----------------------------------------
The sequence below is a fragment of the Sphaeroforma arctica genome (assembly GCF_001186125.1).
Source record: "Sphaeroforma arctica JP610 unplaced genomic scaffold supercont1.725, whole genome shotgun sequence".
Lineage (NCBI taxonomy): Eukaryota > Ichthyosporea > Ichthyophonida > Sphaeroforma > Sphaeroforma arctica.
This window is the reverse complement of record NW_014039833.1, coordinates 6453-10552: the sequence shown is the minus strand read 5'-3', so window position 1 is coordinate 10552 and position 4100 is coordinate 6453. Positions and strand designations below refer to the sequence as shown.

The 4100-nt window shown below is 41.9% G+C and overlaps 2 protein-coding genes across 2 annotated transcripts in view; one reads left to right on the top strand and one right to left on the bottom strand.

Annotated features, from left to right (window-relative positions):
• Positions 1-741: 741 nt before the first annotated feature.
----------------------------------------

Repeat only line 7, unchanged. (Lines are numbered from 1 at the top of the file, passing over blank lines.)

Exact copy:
• Positions 1-741: 741 nt before the first annotated feature.